In the wake of the murder of Walter Wallace, Jr., on the second anniversary of the shooting at the Tree of Life synagogue in Pittsburgh, on the eve of this crucial election, we must heed the wisdom of our ancestors. Lech lecha! Just keep going. No feeling is final. Don't let yourself lose your center, your Source, your dignity, your power.
As we enter this Shabbat, I encourage you to carve out time to both go forth and go inward. Make a plan for how you will vote and how you will make sure every vote is counted. AND make a plan for how you will care for yourself this Shabbat and in the coming week. The journey forward and the journey inward are simultaneous and inseparable. May we all have the courage, calm, and capacity to make our lives a blessing in this burning world.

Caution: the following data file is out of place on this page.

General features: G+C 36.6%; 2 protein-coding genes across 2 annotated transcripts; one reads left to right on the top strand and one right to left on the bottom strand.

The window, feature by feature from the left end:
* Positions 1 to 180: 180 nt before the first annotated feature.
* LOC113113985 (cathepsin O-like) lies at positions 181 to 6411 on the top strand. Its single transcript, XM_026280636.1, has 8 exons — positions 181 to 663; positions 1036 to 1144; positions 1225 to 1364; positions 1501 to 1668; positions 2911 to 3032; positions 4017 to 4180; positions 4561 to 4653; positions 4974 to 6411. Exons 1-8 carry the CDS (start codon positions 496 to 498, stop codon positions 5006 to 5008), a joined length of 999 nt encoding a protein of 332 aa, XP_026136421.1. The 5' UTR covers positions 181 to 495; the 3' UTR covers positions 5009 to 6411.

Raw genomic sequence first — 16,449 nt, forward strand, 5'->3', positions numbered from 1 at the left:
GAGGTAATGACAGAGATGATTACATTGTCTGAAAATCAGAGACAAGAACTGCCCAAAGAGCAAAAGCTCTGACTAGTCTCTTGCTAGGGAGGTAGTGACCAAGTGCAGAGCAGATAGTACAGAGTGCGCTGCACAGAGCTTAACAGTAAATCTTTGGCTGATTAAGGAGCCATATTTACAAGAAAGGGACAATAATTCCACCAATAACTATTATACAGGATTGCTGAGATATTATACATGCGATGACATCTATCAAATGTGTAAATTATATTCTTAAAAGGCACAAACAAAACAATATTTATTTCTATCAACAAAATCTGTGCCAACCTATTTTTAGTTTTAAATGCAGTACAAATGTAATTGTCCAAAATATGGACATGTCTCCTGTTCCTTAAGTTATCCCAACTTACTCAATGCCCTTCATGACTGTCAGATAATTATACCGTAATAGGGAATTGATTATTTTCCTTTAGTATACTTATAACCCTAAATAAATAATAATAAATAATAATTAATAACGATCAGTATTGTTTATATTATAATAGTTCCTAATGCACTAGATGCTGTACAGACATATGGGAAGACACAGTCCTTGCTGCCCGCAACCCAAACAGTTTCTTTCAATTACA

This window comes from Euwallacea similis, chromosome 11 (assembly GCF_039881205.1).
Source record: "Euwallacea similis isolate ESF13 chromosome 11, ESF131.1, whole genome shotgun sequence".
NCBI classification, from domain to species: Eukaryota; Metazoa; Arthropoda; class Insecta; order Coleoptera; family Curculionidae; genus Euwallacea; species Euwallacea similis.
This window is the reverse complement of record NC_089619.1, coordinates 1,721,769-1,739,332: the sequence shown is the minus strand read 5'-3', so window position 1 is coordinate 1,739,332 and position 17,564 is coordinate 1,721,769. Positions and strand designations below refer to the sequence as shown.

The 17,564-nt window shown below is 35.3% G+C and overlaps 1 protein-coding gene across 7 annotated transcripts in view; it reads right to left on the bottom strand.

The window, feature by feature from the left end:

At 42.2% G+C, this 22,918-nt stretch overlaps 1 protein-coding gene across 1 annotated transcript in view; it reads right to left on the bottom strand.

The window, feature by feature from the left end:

Rabbi Ari Lev
Here we go again...
בְּרֵאשִׁ֖ית בָּרָ֣א אֱלֹהִ֑ים אֵ֥ת הַשָּׁמַ֖יִם וְאֵ֥ת הָאָֽרֶץ׃
In the beginning, when the Holy One began to create the sky and the earth.
Every year our tradition invites us to assume a posture of beginner's mind, a state of curiosity and uncertainty, as we re-encounter these dog-eared stories and see what arises this time around.
Most years I am drawn to the very first days of creation. The light and the luminaries, the spirit hovering over the face of the deep. Or I find myself jumping ahead to the final days, the creation of human beings each holy, in the image of the divine and the invitation to rest in the glory of it all on Shabbat.
But this year I am lingering on the often under-appreciated fifth day of creation.